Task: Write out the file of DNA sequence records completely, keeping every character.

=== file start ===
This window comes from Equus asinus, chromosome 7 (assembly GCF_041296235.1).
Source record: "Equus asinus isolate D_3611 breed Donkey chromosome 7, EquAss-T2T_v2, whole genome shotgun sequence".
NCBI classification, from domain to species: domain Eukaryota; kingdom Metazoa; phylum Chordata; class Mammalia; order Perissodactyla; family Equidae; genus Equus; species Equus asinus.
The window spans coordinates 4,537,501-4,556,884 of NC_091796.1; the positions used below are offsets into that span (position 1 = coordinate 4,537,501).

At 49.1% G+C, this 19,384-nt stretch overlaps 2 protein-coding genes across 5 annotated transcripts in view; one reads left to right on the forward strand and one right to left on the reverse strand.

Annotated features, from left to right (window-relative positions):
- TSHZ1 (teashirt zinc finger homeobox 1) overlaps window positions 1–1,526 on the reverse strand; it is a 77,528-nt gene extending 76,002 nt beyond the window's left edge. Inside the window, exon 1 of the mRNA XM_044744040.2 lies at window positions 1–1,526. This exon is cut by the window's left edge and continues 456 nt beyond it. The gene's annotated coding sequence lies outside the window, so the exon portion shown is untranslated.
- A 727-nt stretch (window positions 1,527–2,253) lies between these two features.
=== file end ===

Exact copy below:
This window comes from Equus asinus, chromosome 7 (assembly GCF_041296235.1).
Source record: "Equus asinus isolate D_3611 breed Donkey chromosome 7, EquAss-T2T_v2, whole genome shotgun sequence".
NCBI classification, from domain to species: domain Eukaryota; kingdom Metazoa; phylum Chordata; class Mammalia; order Perissodactyla; family Equidae; genus Equus; species Equus asinus.
The window spans coordinates 4,537,501-4,556,884 of NC_091796.1; the positions used below are offsets into that span (position 1 = coordinate 4,537,501).

At 49.1% G+C, this 19,384-nt stretch overlaps 2 protein-coding genes across 5 annotated transcripts in view; one reads left to right on the forward strand and one right to left on the reverse strand.

Annotated features, from left to right (window-relative positions):
- TSHZ1 (teashirt zinc finger homeobox 1) overlaps window positions 1–1,526 on the reverse strand; it is a 77,528-nt gene extending 76,002 nt beyond the window's left edge. Inside the window, exon 1 of the mRNA XM_044744040.2 lies at window positions 1–1,526. This exon is cut by the window's left edge and continues 456 nt beyond it. The gene's annotated coding sequence lies outside the window, so the exon portion shown is untranslated.
- A 727-nt stretch (window positions 1,527–2,253) lies between these two features.